The ladies of Mie offer the freshest catch in town
What makes the pursuit of fantastic and original cuisine so enticing is that it’s inseparable from the unique culture in which it was conceived. In an era where nearly everything that we dine upon is primly packed, shipped, and plainly arranged to follow the path of least resistance to the consumer, somewhere in the recesses of our consciousness we’re aware that what our palate is experiencing is no mere accident. Someone, somewhere was in a position to conjure up a flavor or a dish because it made sense given a situation and resources and people cross cities, states, provinces, mountains, nations, and oceans with their sights set on tasting “the real thing”.
For many, one early morning excursion to the Tsukiji fish market followed by a sushi breakfast in the charmingly rustic shitamachi is an authentic enough experience of Japan’s culinary obsession with the treasures of the sea.
However, for the inquisitive and adventurous, I can point to about 1,000 women in Mie who can further satisfy your appetite.
To this day, in the small fishing village of Ōsatsu in the southern port of Toba City, Mie prefecture, nearly 1,000 fully active and hard-working ama-san (海女さん – literally “sea woman”) forage for the ocean’s offerings the old-fashioned way – by diving for them, leaving the air supply at home.
While the distinctive white garb and physically demanding practice have history in some other isolated regions of Japan, as well as in Korea, Toba City (including Ōsatsu) is the home to nearly half of the roughly 2,000 active Japanese ama-san – a significant figure in a city with a population of approximately 20,000. Put simply, 1 out of every 20 people in the city (roughly one out of every 10 women!) spends a good 2 hours in the frigid ocean waters most mornings foraging the key constituents of the local diet. The a.m. session was for a long time followed by a bit of rest in the ama-koya, or “ama hut”, with a second outing, once rejuvenated. Nowadays, dives are limited to just one in the morning, partially for safety reasons, but primarily because there are other options for the working woman today. Indeed, most of the ladies pursue other activities in the daytime. Somewhat unique for a fishing village, there’s a reasonable spread of rice paddies which allow for local farming in conjunction with the diving.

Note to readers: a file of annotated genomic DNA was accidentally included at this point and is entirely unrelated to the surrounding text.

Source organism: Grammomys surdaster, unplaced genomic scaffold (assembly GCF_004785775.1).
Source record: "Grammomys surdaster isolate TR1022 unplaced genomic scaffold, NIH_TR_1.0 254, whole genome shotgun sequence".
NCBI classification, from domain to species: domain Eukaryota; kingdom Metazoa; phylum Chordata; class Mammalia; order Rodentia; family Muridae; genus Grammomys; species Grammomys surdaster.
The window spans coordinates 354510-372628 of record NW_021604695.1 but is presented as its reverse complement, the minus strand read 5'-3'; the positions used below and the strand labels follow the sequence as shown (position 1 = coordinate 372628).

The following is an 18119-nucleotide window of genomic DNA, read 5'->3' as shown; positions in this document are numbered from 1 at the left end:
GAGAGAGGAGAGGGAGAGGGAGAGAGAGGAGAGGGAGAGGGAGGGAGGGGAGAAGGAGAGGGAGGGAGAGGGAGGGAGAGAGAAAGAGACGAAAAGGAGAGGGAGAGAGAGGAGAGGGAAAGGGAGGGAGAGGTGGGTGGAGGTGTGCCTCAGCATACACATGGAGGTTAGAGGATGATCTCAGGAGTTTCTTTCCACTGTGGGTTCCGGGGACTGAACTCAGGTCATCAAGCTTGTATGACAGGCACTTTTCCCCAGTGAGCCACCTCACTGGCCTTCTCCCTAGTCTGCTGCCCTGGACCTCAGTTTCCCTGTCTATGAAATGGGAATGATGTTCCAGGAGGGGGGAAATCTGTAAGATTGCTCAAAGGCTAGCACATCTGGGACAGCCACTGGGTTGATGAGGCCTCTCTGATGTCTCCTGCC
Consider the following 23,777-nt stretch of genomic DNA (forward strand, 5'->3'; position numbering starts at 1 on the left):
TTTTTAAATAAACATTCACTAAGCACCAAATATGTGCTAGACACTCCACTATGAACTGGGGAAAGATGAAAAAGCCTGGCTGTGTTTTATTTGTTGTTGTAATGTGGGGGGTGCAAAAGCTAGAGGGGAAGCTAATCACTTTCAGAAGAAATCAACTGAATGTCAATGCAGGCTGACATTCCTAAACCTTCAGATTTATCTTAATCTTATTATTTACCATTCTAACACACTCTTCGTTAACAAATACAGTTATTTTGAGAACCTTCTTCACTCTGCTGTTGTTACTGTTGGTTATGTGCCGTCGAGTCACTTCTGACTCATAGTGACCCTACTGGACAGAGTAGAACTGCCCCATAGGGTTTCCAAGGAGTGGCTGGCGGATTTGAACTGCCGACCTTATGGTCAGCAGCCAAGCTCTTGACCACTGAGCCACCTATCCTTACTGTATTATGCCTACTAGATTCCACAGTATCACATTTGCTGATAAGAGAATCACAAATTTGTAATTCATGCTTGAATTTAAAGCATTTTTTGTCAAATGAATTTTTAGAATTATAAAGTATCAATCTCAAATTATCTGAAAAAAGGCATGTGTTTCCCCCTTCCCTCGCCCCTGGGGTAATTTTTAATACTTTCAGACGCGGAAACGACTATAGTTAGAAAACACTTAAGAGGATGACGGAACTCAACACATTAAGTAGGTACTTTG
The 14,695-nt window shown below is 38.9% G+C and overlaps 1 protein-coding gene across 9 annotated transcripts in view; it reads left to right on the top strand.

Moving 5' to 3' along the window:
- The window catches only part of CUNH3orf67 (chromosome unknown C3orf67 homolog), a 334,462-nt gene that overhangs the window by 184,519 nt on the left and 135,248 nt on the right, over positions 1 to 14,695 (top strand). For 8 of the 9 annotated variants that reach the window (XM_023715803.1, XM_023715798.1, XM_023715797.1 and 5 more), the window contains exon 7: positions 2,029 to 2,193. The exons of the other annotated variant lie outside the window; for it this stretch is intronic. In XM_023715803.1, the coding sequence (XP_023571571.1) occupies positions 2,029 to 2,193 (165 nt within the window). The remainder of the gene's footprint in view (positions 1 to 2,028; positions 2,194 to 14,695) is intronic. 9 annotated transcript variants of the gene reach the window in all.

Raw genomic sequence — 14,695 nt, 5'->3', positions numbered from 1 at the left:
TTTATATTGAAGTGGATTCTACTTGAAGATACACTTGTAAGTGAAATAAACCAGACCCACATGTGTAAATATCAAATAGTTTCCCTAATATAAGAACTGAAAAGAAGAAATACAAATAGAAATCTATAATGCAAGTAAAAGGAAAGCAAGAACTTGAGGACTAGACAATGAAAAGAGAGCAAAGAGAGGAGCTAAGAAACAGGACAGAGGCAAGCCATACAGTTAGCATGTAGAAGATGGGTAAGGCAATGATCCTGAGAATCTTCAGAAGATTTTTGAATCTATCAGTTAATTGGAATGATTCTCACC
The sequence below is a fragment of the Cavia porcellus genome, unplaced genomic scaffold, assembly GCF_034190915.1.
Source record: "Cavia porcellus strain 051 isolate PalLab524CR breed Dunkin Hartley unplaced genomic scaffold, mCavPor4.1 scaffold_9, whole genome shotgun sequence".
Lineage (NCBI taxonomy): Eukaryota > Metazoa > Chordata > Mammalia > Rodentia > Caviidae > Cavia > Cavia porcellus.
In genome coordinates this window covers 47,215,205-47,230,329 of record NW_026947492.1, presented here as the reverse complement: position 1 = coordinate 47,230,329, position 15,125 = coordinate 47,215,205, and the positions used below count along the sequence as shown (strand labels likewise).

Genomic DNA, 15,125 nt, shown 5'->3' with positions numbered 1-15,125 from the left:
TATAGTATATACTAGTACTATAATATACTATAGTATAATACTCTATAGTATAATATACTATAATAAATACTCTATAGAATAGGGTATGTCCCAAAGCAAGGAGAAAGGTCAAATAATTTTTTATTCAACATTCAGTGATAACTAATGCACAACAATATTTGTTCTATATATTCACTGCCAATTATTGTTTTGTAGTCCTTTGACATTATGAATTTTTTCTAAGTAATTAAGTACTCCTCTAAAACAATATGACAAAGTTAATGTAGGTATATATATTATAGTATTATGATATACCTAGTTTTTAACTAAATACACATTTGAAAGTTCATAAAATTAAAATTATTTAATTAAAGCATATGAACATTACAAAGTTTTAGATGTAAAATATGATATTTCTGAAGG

The other reason for the more “relaxed pace” may well be the fact that most ama-san are in their 60s and 70s, with the oldest active divers in their mid-80s. A handful of up-and-comers are in their early to mid-20s, though. While certain scenes in Ōsatsu may feel frozen in time, these hard-working ladies on the front line are combating the same social issues as the rest of the nation. One can easily forgive them for limiting their active duty to a “mere” morning dive. That said, with the village gradually making its way into the public eye, and with a surprising number of young women now actively seeking to succeed their mothers and grandmothers in the trade (the opposite of the trend we’re seeing in Japan’s struggling farming industry), it’s entirely possible that the vitality of a new generation of ama-san may bring about an entirely new image and lifestyle for women and the local fishing industry.
Don’t expect these ladies to don diving gear anytime soon, though. While “protecting tradition” and suppressing certain costs associated with gearing up may be the obvious reasons, the major factor is more simple: balance. The natural limitation placed on the divers in these conditions places a natural limit on just how much can be caught on any given day during any given season. It’s this balance that has sustained the city and the culture for generations, and the people of Toba see it as the key to continued sustainability for generations to come.